Originally posted at www.gunnargissel.com
Streams are a way of working with objects in a collection.
Streams allow a person to say what they want to have at the end. Contrast that with the imperative approach that requires a person to say how to collect what they want to have at the end.
Streams also allow for trivial multi-threading.
There are a couple basic methods that govern stream interaction. The general idea behind these methods is manipulating a collection of objects so that the only objects remaining are the ones you want.
If I had to pick the indispensable methods for working with a Stream, I'd say
Collect are on it.
Filter takes a
Predicate, and leaves only the values that the
Predicate is true for.
Map takes a
Function, and transforms the values in the stream from one type to another
Sorted takes a
Comparator, and orders the values in the stream according to the ordering specified in the
Collect stops the stream and puts the values from the stream into some kind of
Collection, like a
toArray() stops the stream and returns an array with the elements contained in the stream.
A common task, when using a collection, is to get an element out of the stream. These are generally used after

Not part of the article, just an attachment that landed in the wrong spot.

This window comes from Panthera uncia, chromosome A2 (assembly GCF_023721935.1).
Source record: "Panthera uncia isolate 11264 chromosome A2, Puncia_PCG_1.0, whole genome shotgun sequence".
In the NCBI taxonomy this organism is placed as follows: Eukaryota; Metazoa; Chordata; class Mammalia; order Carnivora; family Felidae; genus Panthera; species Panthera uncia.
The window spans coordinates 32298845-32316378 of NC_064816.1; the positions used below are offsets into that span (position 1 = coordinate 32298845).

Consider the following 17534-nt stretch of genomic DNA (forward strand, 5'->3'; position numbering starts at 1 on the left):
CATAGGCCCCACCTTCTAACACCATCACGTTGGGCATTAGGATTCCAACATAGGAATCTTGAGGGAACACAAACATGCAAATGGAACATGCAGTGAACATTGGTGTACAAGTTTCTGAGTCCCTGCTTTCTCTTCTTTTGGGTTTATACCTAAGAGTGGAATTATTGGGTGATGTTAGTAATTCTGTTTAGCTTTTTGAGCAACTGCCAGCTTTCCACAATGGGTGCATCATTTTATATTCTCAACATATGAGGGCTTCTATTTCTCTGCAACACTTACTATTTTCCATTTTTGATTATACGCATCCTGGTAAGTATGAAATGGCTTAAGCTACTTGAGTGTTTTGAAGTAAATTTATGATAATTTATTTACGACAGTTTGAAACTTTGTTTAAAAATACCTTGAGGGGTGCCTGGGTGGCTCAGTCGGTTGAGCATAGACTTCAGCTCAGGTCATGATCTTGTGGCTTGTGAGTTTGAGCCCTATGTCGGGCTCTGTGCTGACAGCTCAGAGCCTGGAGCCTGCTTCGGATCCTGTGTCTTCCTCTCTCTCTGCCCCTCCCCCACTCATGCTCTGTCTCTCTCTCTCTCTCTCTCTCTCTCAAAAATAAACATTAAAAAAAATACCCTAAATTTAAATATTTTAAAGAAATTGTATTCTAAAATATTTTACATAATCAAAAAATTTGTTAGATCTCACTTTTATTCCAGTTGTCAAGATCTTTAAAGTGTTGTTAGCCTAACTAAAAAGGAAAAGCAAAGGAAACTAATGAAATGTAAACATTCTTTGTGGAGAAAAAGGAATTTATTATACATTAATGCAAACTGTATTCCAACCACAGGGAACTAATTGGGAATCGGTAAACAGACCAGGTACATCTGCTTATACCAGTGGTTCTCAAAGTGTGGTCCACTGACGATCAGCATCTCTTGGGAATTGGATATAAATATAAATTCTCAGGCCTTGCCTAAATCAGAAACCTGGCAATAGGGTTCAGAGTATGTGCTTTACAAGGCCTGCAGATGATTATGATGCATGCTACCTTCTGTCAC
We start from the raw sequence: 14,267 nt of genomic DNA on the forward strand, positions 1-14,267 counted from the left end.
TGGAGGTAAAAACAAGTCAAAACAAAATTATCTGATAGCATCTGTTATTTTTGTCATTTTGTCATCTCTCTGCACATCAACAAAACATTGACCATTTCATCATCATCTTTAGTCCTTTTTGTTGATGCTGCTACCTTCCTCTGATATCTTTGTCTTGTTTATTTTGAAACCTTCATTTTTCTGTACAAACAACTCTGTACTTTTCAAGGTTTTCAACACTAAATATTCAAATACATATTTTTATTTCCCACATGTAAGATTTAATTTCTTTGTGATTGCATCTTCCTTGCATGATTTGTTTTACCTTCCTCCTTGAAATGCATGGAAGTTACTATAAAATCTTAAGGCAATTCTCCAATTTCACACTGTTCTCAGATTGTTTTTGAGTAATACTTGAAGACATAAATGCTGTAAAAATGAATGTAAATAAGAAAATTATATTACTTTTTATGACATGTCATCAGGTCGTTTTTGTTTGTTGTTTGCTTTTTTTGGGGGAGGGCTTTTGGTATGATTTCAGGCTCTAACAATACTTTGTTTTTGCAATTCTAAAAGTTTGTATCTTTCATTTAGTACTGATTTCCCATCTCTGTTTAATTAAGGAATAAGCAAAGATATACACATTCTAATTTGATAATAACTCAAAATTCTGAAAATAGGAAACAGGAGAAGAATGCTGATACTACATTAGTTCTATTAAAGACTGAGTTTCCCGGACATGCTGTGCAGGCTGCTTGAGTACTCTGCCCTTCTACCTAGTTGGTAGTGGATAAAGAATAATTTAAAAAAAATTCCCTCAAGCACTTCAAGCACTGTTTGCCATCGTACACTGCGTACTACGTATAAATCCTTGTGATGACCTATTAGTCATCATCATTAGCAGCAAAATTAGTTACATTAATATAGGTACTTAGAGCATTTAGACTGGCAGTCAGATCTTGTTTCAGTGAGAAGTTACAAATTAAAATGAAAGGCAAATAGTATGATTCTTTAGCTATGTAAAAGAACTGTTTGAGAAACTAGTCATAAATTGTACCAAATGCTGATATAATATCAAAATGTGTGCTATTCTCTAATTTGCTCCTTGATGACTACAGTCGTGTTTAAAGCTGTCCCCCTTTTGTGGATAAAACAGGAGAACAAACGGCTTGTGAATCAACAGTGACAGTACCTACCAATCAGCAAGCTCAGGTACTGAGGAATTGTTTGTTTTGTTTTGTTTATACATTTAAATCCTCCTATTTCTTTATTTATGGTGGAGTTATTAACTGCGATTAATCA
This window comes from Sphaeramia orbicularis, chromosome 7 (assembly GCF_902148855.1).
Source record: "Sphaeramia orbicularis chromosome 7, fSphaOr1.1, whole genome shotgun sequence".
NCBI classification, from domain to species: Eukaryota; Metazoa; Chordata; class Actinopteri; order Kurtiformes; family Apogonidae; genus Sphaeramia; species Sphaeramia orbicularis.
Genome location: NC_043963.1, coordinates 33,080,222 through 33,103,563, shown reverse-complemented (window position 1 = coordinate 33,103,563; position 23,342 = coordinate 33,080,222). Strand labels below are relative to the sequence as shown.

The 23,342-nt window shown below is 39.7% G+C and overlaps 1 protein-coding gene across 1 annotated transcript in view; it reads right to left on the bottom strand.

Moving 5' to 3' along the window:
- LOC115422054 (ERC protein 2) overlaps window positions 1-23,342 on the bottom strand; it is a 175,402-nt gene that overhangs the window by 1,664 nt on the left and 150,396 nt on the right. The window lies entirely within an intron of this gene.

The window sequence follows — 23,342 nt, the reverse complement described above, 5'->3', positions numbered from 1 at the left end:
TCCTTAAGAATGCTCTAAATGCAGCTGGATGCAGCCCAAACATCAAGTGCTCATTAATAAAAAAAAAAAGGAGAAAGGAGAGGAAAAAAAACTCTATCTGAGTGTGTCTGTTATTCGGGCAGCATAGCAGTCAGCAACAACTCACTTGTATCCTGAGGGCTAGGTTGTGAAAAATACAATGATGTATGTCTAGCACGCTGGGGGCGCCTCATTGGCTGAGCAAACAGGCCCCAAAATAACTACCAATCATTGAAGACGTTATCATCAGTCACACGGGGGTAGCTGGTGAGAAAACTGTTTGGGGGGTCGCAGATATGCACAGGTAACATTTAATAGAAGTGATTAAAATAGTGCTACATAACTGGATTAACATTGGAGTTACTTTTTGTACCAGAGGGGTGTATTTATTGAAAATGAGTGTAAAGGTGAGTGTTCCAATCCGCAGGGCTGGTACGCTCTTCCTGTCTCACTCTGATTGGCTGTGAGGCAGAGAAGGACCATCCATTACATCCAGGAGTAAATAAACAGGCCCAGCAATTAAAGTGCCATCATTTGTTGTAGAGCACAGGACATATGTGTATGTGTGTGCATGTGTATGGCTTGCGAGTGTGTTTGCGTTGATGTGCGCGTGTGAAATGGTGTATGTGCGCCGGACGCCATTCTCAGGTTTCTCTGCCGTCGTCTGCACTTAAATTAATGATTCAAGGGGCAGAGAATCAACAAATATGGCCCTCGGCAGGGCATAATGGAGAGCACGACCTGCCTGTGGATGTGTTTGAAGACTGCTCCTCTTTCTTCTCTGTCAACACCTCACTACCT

Map, to guarantee that the element you find matches some criteria and is of the preferred type.
findAny() returns an
Optional containing an element in the stream (or nothing, if the stream is empty). Order is not respected here, especially in parallel stream situations.
findFirst() returns an
Optional containing the first element in the stream (or nothing, if the stream is empty). Order is respected when using this method
max returns the maximum element of the stream for the given
min returns the minimum element of the stream for the given
Another common task is to determine if the objects meet some given criteria. These "matcher" methods indicate whether some, none or all the objects in a stream meet a given criteria.
true if all elements in the stream match the
true if any elements in the stream match the
true if no elements in the stream match the
From time to time, a stream is not quite the "right" stream. These methods create a new stream with slightly different characteristics than the old stream, whether it is a different length, different starting point, or a guarantee that only unique objects are contained.
distinct() creates a new stream that has only distinct elements (based on
.equals) in it
limit(maxSize) creates a new stream by truncating the original stream to be no longer than maxSize.
Skips the first n elements of the stream, and creates a new stream out of the rest
Creates a new stream, where the elements are sorted according to natural order
Creates a new stream, where the elements are sorted according to the
Another common task, when working with collections, is to determine some characteristics about the collection as a whole. The stream api provides a method to figure out how big a given stream is.
count() counts the number of elements in the stream
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